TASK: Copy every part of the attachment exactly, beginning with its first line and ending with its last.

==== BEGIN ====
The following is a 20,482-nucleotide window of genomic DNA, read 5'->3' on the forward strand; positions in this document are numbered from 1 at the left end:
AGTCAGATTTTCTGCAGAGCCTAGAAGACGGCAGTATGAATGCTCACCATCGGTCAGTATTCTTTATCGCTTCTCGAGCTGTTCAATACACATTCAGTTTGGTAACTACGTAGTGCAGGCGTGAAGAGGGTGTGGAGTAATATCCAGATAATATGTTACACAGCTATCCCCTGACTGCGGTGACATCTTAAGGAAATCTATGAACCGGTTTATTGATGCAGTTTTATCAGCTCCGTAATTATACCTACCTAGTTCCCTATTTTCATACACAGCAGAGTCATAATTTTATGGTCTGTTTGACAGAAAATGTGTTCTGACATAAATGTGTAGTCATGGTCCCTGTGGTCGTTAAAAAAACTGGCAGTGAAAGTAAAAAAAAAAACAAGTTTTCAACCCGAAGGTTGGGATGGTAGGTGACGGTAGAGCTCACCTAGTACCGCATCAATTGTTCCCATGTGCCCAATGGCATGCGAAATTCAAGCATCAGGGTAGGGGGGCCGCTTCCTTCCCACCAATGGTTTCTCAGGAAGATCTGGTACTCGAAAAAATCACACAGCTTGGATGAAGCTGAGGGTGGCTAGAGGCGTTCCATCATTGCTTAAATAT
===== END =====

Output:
The following is a 20,482-nucleotide window of genomic DNA, read 5'->3' on the forward strand; positions in this document are numbered from 1 at the left end:
AGTCAGATTTTCTGCAGAGCCTAGAAGACGGCAGTATGAATGCTCACCATCGGTCAGTATTCTTTATCGCTTCTCGAGCTGTTCAATACACATTCAGTTTGGTAACTACGTAGTGCAGGCGTGAAGAGGGTGTGGAGTAATATCCAGATAATATGTTACACAGCTATCCCCTGACTGCGGTGACATCTTAAGGAAATCTATGAACCGGTTTATTGATGCAGTTTTATCAGCTCCGTAATTATACCTACCTAGTTCCCTATTTTCATACACAGCAGAGTCATAATTTTATGGTCTGTTTGACAGAAAATGTGTTCTGACATAAATGTGTAGTCATGGTCCCTGTGGTCGTTAAAAAAACTGGCAGTGAAAGTAAAAAAAAAAACAAGTTTTCAACCCGAAGGTTGGGATGGTAGGTGACGGTAGAGCTCACCTAGTACCGCATCAATTGTTCCCATGTGCCCAATGGCATGCGAAATTCAAGCATCAGGGTAGGGGGGCCGCTTCCTTCCCACCAATGGTTTCTCAGGAAGATCTGGTACTCGAAAAAATCACACAGCTTGGATGAAGCTGAGGGTGGCTAGAGGCGTTCCATCATTGCTTAAATAT